BITing points

WilfStevenson.jpgWilf Stevenson on placing our concerns with the UK-Columbia Bilateral Investment Treaty on the parliamentary record

The UK-Colombia Bilateral Investment Treaty (BIT) is designed to provide important protections to British investments in Colombia. As ‘procedures’ however, mean there is no other chance to discuss the issues many inside and outside Parliament would like raised, Labour has decided to put down a motion (debate today in the Lords) on the fact that these protections are controversial.

It is important to note at the start that UK businesses don’t appear to need this agreement in order to encourage investment in Colombia. Colombia is one of UKTI’s 20 High Growth markets, and we’re already its second largest foreign investor – much of it in the extractives industry. Between 2009 and 2012, our exports of goods and services to Colombia rose by 126% - the highest level of any major market. It has been predicted that Colombia will invest £50bn in oil and gas over the next four years, and around £60bn in infrastructure over the next eight.  

Because of EU considerations, the UK has been slow to ratify BIT, even though the current Colombian government did so last year. And the fact that Colombia, at both ministerial and official level, has been pressing our government to do so as soon as possible suggests they consider the entry into force of BIT as positive, bringing benefits that outweigh the risks of investor claims and impacts on public policy.

In case anyone thinks that this is a hypothetical risk, Colombia’s neighbours Ecuador, Peru and Mexico have, respectively, been the subject of 14, 3 and 10 such claims. $81.4m is the average compensation paid to investors over the 83 known ruling in favour of investors and last year’s $1.17bn to Occidental from Ecuador was the equivalent of that country’s entire education budget. I hope today we can persuade the UK government to reflect carefully on whether BIT correctly balances providing protection for investors and giving Columbia the space it needs to regulate in the wider public interest.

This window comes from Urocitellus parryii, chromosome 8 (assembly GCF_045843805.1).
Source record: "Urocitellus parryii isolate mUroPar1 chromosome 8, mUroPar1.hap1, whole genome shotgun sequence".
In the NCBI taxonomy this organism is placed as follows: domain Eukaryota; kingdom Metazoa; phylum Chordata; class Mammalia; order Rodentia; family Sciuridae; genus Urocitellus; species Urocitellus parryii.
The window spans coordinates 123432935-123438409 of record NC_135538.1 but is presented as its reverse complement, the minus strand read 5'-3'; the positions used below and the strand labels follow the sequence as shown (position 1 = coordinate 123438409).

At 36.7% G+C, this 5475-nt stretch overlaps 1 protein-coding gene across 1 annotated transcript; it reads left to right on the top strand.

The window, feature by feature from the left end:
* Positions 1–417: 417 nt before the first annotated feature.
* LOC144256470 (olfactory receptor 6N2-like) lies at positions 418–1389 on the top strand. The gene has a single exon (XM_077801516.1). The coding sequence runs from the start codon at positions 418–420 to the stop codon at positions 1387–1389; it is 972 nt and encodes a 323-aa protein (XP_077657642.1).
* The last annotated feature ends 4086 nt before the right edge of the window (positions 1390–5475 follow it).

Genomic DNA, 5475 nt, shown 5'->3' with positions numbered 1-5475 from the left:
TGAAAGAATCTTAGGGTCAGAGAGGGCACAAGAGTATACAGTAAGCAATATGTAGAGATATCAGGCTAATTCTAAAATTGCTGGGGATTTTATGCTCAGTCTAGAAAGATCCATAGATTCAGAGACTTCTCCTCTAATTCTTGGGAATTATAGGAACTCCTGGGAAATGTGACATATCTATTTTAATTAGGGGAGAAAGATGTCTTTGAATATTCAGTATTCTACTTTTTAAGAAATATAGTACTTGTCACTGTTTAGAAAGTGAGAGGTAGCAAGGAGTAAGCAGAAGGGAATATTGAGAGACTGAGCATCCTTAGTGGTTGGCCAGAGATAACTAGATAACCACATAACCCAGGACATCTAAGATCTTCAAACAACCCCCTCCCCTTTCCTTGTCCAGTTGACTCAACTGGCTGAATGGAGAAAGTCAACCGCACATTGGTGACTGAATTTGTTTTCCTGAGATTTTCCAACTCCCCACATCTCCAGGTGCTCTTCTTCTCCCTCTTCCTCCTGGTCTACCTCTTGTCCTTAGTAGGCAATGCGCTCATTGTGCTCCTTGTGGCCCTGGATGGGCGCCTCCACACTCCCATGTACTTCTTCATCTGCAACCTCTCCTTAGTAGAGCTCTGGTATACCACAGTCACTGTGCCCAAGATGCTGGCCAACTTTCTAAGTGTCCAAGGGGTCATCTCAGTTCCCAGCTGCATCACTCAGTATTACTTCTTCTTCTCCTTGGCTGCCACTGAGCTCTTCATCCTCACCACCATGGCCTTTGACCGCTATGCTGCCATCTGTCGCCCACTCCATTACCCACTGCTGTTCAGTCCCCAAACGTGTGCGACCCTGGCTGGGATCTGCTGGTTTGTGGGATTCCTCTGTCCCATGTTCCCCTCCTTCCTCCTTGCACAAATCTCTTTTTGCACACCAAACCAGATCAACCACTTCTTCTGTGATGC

Nearly six million people have been forcibly displaced in recent years in Columbia, and land reform is thought by many to be key to the peace discussions with the rebel agrarian group, FARC currently taking place in Cuba. But BIT does not seem to be supportive of the Colombian government’s approach, and some have argued that it puts at risk the implementation of the Land and Victims Law passed in 2011.

BIT was drafted before the emergence of the UN Guiding Principles on Business and Human Rights. The European Union is, rightly, committed to only signing treaties with countries that meet its values of democracy, the rule of law and respect for human rights. Also, the UK has made significant commitments recently in its Action Plan for the Implementation of the UN Guiding Principles, giving the undertaking that 'agreements facilitating investment overseas ... incorporate the business responsibility to respect human rights, and do not undermine the host country’s ability to meet its international human rights obligations'.

That wording however does not appear in the treaty – something that we will question Ministers about today. We also want an explanation of how the UK will ensure BIT does not undermine Colombia’s ability to meet its international human rights obligations. Of course, the government could go further and provide an annual monitoring of BIT, with the results of this monitoring being incorporated into the Foreign Office’s annual Human Rights report.

Lord Wilf Stevenson of Balmacara is Shadow Business Minister in the House of Lords

Published 30th July 2014

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